The striped skunk has broad stripes that may run the length of the body, but its coloration can vary. They may appear mostly black or mostly white. By contrast the coloration of Eastern spotted skunks is less variable. Both skunk species are about the size of a house cat with a small head, short legs, and a bushy tail.
The Eastern spotted skunk and striped skunk live throughout Florida except for the Keys.
Both species occur in brushy fields, weedy pastures, disturbed areas, and in residential and suburban areas.
Skunks are usually active at night. They eat animals and plant materials. They may be attracted by insects commonly found in lawns, fruit trees, gardens, or wherever food scraps are kept.
Skunks will den in vacant armadillo or gopher tortoise burrows (though they can dig their own) or brush piles, wood piles, areas with high grass, and similar sources of shelter.
Female skunks generally give birth to a litter of 4 to 7 young in the spring. Newborns are blind and have fine hair exhibiting the black and white pattern they will have as adults. When they are about six weeks old, the young follow their mother on food forays, searching for small mammals, insects, bird eggs, and amphibians, as well as roots, seeds, fruit and other plant parts. The mother and young stay together for several months, emerging from their underground burrows at night.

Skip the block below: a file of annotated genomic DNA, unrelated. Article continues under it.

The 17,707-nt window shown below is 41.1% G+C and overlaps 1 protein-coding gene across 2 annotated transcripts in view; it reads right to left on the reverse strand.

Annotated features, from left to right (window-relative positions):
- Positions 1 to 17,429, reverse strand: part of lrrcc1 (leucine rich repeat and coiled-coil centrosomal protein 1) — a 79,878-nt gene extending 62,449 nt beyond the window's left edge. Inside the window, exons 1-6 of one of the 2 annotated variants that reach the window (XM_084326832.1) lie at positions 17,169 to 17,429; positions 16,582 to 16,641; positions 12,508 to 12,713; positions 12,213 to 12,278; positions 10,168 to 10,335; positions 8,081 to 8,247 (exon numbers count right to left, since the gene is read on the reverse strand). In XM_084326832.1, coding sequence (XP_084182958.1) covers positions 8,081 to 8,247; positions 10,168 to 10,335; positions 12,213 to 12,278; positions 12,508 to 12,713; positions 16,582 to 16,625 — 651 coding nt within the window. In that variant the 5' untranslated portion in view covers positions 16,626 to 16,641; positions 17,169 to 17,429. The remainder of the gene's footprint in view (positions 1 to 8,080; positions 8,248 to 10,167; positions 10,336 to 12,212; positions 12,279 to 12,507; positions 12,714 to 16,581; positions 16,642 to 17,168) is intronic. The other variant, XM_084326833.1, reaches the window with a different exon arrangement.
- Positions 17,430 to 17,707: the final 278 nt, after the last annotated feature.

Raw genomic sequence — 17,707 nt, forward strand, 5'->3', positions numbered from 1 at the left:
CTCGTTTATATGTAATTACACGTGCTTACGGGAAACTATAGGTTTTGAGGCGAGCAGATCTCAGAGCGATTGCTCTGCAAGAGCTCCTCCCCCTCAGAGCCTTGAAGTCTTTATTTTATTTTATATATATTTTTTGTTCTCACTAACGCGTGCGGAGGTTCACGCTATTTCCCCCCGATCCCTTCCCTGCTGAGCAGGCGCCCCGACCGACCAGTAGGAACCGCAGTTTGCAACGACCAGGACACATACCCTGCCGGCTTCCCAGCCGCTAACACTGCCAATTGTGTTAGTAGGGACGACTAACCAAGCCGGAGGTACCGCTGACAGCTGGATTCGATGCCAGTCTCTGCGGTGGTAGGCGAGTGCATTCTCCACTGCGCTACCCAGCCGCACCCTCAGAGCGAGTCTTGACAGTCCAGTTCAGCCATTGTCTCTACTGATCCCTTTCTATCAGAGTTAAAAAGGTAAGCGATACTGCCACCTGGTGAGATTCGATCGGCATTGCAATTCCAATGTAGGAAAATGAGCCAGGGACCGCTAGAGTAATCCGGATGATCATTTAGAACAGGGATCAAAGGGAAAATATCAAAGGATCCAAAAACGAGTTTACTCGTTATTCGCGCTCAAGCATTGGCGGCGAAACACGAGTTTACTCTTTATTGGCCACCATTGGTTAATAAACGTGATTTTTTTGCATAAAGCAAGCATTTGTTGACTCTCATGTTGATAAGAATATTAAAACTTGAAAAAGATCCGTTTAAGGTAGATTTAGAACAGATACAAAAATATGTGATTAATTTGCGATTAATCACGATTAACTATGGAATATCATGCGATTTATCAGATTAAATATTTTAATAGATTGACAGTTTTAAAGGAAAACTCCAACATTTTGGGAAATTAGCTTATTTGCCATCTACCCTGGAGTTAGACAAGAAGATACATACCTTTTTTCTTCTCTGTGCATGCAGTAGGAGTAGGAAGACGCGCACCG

In addition to showing their young how to find food, female skunks also teach their defensive strategies, the most effective of these being a pungent spray of oily musk from scent glands located near the anus. The spray can be effectively aimed at targets up to 15 feet away. The spray deters predators such as foxes, bobcats, coyotes and domestic dogs. Their chief predator is the great horned owl.